A stroke occurs when the blood supply to part of the brain is interrupted, or when a vessel leaks blood in or around the brain. Damage to the brain begins to take place the moment a stroke begins, so remaining aware of the potential symptoms and hazards of a stroke are crucial.
The signs of an oncoming stroke may include numbness or weakness in the face, limbs, or on one side of the body, confusion, lack of cognitive skills, obscured vision, trouble walking or maintaining balance and a severe headache accompanied by nausea or vomiting.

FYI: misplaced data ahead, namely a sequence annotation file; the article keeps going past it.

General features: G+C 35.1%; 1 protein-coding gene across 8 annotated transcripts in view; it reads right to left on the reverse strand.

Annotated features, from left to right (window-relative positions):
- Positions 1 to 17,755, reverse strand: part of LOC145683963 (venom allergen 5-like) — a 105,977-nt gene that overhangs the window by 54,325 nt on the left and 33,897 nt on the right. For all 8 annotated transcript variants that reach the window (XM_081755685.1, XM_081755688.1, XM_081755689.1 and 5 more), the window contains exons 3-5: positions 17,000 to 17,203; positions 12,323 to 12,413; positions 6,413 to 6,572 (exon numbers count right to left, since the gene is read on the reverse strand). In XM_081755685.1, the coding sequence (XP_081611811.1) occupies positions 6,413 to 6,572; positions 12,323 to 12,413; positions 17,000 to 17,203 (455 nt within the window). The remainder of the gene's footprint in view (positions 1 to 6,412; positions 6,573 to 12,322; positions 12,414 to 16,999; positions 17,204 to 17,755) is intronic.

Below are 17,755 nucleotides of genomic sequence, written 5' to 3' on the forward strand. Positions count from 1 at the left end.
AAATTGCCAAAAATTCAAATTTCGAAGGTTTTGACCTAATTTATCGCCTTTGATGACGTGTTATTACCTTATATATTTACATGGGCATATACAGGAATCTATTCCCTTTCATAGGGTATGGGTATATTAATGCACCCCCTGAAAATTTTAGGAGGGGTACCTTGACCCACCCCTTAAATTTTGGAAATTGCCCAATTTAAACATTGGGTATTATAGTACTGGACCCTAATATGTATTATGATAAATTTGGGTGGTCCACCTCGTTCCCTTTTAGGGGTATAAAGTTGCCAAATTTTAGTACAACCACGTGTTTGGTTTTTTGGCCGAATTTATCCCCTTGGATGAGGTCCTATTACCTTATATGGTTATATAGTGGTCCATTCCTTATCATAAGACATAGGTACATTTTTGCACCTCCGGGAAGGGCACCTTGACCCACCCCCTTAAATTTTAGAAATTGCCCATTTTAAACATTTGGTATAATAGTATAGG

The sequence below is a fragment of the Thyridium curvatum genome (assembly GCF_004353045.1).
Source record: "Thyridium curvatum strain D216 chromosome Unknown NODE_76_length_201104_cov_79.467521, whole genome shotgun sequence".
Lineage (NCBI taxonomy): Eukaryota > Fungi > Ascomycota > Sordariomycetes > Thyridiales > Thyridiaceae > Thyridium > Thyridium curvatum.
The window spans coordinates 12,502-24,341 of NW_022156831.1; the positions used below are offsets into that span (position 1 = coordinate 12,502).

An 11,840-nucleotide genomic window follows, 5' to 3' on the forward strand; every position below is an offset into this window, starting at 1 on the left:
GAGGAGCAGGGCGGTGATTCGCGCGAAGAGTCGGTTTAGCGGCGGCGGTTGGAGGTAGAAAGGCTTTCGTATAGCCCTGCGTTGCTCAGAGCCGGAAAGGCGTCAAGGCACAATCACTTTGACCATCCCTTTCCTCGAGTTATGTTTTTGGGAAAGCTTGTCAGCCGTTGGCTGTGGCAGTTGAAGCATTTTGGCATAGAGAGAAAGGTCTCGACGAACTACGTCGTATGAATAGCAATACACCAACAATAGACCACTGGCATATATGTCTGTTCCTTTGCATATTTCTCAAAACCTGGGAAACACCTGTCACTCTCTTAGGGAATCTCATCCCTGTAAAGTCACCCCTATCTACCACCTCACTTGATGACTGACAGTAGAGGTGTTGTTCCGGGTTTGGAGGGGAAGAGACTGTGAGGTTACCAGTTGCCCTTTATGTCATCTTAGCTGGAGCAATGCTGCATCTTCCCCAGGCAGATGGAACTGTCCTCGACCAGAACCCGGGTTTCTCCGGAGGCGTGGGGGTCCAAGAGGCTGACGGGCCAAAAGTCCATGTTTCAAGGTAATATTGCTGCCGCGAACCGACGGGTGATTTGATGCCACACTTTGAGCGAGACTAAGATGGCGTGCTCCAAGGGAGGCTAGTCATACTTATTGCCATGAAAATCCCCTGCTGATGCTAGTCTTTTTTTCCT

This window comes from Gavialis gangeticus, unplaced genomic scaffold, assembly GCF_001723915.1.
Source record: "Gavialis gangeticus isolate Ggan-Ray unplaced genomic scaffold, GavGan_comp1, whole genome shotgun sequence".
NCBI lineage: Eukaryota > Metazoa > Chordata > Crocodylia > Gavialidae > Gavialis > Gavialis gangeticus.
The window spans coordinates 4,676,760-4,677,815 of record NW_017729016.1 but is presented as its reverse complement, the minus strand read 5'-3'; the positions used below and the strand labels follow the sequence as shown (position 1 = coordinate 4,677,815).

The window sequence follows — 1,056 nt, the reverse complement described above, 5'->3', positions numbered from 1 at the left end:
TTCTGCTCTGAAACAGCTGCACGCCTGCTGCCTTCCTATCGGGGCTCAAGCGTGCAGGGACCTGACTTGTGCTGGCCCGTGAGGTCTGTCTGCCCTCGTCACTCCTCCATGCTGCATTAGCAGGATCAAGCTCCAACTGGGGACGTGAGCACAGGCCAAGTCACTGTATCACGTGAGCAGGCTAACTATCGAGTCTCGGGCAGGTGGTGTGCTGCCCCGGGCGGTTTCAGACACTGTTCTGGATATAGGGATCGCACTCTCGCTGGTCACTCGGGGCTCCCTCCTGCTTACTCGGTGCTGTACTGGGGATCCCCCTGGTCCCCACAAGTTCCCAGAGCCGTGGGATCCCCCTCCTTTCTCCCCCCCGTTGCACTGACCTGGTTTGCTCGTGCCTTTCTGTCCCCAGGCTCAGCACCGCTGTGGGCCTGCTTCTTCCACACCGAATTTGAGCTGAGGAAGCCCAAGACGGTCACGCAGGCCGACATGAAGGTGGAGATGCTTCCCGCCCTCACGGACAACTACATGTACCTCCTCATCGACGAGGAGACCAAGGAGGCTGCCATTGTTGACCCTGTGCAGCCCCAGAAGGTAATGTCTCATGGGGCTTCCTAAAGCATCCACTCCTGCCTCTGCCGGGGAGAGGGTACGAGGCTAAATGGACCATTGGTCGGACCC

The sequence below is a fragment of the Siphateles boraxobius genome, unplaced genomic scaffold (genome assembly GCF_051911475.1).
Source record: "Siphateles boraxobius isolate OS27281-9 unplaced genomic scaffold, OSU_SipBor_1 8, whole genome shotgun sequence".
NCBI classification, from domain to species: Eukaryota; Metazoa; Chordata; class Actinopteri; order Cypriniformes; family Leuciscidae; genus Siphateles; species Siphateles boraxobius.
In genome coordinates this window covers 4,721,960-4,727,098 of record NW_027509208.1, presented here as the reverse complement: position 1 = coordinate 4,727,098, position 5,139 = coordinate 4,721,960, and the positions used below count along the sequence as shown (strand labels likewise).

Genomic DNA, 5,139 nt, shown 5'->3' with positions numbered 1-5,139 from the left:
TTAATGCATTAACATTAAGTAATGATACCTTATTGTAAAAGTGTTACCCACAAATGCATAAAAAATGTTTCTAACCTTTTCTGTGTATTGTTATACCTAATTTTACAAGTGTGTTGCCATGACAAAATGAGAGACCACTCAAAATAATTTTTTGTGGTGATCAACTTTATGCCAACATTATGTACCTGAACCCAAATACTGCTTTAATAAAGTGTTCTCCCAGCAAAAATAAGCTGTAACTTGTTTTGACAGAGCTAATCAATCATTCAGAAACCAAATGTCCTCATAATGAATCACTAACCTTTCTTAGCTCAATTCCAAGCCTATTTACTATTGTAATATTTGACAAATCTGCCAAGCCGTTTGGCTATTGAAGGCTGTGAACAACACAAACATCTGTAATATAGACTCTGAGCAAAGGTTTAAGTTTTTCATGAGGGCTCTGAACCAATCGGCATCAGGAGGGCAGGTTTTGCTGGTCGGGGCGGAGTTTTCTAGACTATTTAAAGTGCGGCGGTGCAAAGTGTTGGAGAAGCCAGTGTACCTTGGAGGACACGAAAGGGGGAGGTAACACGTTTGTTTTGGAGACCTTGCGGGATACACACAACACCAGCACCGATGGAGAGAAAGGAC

Fast treatment can put an end to a stroke, but a clot-busting medication must be administered within three hours of a stroke’s onset to potentially prevent debilitating effects. Today, quick treatment can stop most strokes as they're occurring. If you get to the hospital fast, you may be able to walk out of it later with little or no disability.
Risk factors for stroke include high blood pressure, smoking, heart disease, diabetes, high cholesterol and a personal or family history.